Wellington, New Zealand — While the Reagan adminstration has hardened its attitude toward South Africa and demonstrations against Pretoria's racial policies have cropped up in the United States, New Zealand is bitterly divided over a singular aspect of contact with the Pretoria regime. The issue is a bizarre one to the eyes of many foreigners: Should New Zealand's national rugby team make a playing tour of South Africa this year?
Only four years ago, the South African rugby team came here for a two-month tour. It was marked by the biggest civil disturbances ever seen in New Zealand, with an estimated 275,000 New Zealanders taking to the streets in protest.
Police made baton charges on demonstrating crowds for the first time in 30 years and nearly 2,000 people were arrested. The row divided families and friends and the bitter feelings linger.
Sociologists have attributed an upsurge in anti-police and anti-authority attitudes by young people in recent years directly to hatred fostered by violent confrontations.
The US had a taste of it. When the South Africans played in the US on their way home in September 1981, one game was held in secret (at an undisclosed location) to avoid demonstrations, Eastern Rugby Union offices in Schenectady were bombed, and some municipal authorities in New York state refused facilities for fear of riots.
Many fear a tour to South Africa this year will provoke similar clashes throughout the country, and police officials have already appealed to rugby authorities to abandon it.
Anticipating widespread protests, Minister of Police Anne Hercus told Parliament: ``It is my considered assessment that the cost of the tour, should it go ahead, would be as high in human terms as the 1981 tour, and that community-police relationships would be stretched well into breaking point and perhaps behond what a democracy is able to stand.''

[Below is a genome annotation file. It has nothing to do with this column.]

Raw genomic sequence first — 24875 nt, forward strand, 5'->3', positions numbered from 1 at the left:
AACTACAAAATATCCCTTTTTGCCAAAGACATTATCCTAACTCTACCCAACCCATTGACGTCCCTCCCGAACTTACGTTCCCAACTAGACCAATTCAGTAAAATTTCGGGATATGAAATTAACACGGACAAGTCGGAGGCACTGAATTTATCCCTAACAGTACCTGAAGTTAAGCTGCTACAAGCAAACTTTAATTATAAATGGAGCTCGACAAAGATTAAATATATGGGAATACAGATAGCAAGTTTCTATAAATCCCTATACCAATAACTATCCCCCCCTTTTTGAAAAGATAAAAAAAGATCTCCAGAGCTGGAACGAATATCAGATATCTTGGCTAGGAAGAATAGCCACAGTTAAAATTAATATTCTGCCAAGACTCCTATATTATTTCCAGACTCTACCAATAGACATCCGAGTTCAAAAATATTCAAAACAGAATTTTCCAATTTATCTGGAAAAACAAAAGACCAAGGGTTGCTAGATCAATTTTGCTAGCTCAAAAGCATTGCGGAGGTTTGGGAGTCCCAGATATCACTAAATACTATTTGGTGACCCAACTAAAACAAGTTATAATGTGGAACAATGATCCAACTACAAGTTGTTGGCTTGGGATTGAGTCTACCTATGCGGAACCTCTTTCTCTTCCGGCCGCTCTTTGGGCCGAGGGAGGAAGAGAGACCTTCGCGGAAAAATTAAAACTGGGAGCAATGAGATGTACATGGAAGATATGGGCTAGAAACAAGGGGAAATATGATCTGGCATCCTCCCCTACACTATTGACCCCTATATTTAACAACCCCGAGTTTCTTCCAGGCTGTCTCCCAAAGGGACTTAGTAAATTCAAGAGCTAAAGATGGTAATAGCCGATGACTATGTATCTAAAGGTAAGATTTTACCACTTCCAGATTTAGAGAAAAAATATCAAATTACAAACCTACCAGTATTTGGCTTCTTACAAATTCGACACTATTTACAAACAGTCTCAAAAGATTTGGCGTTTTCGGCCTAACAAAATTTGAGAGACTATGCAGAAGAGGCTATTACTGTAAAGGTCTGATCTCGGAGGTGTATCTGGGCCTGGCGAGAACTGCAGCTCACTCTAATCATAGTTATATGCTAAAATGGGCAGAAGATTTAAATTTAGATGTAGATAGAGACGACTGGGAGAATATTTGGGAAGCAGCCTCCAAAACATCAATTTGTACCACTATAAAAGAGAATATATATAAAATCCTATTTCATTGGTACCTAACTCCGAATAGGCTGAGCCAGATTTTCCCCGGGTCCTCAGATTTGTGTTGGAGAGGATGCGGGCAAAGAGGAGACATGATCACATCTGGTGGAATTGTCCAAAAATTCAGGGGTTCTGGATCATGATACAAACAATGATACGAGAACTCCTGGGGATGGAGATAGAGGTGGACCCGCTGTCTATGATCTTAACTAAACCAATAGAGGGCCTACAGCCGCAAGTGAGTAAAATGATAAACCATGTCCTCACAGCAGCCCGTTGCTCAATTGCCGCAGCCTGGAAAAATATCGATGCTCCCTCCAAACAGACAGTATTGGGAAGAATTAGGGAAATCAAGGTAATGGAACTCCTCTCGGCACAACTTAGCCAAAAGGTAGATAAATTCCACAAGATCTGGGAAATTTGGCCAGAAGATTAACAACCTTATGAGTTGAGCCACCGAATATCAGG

The government of Prime Minister David Lange, elected last July, has said visas would not be granted for any South African team to come to New Zealand in future. Individual South Africans, such as tennis players, must make an official declaration that they are not representing their country before being admitted.
But Mr. Lange has said his government will not stop the New Zealand rugby team -- ironically known as the All Blacks -- going to South Africa because that would infringe their democratic rights to travel freely overseas.
He has urged the New Zealand Rugby Football Union to call off the tour for the sake of domestic harmony and New Zealand's image overseas.
Lange has moved to improve New Zealand's relations with black Africa, harmed by the 1981 tour, since taking office.
He forced the closure of South Africa's diplomatic mission in Wellington, saying it could not reopen until apartheid (racial segregation) was ended, and will become the first New Zealand leader to tour black Africa when he visits Kenya, Tanzania, Zambia, Botswana, and Zimbabwe next month.
He hopes the the rugby union, which has an official invitation from the South Africans but has made no decision yet, will abandon the tour before he goes.
According to opinion polls, New Zealanders remain divided on the issue, with 45 percent in favor of the tour, 42 percent against, and 13 percent undivided.
The reason is that rugby is the national sport, played and followed with religious zeal, and New Zealand and South Africa are the world's leading exponents. The two nations have played each other since 1921, with each encounter akin to a world series.
Even Maoris, New Zealand's brown-skinned native people who comprise 10 percent of the population, are divided on the question.